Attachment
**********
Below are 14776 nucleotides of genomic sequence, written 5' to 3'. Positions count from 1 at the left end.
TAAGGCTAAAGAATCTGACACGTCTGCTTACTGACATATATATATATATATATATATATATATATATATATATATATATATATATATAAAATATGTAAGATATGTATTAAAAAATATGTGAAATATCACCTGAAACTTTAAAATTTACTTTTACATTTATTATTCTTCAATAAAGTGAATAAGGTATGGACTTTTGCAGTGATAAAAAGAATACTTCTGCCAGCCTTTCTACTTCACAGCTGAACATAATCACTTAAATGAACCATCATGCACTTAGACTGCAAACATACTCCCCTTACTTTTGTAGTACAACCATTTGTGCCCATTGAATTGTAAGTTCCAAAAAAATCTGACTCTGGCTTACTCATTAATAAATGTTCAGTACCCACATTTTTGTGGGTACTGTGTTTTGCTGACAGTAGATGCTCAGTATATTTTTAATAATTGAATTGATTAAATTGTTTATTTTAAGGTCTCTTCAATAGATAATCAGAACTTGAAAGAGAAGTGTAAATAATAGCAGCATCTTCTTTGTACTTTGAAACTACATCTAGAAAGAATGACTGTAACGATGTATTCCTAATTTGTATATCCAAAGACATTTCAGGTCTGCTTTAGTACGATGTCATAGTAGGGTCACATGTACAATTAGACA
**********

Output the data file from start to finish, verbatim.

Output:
Below are 14776 nucleotides of genomic sequence, written 5' to 3'. Positions count from 1 at the left end.
TAAGGCTAAAGAATCTGACACGTCTGCTTACTGACATATATATATATATATATATATATATATATATATATATATATATATATATATAAAATATGTAAGATATGTATTAAAAAATATGTGAAATATCACCTGAAACTTTAAAATTTACTTTTACATTTATTATTCTTCAATAAAGTGAATAAGGTATGGACTTTTGCAGTGATAAAAAGAATACTTCTGCCAGCCTTTCTACTTCACAGCTGAACATAATCACTTAAATGAACCATCATGCACTTAGACTGCAAACATACTCCCCTTACTTTTGTAGTACAACCATTTGTGCCCATTGAATTGTAAGTTCCAAAAAAATCTGACTCTGGCTTACTCATTAATAAATGTTCAGTACCCACATTTTTGTGGGTACTGTGTTTTGCTGACAGTAGATGCTCAGTATATTTTTAATAATTGAATTGATTAAATTGTTTATTTTAAGGTCTCTTCAATAGATAATCAGAACTTGAAAGAGAAGTGTAAATAATAGCAGCATCTTCTTTGTACTTTGAAACTACATCTAGAAAGAATGACTGTAACGATGTATTCCTAATTTGTATATCCAAAGACATTTCAGGTCTGCTTTAGTACGATGTCATAGTAGGGTCACATGTACAATTAGACA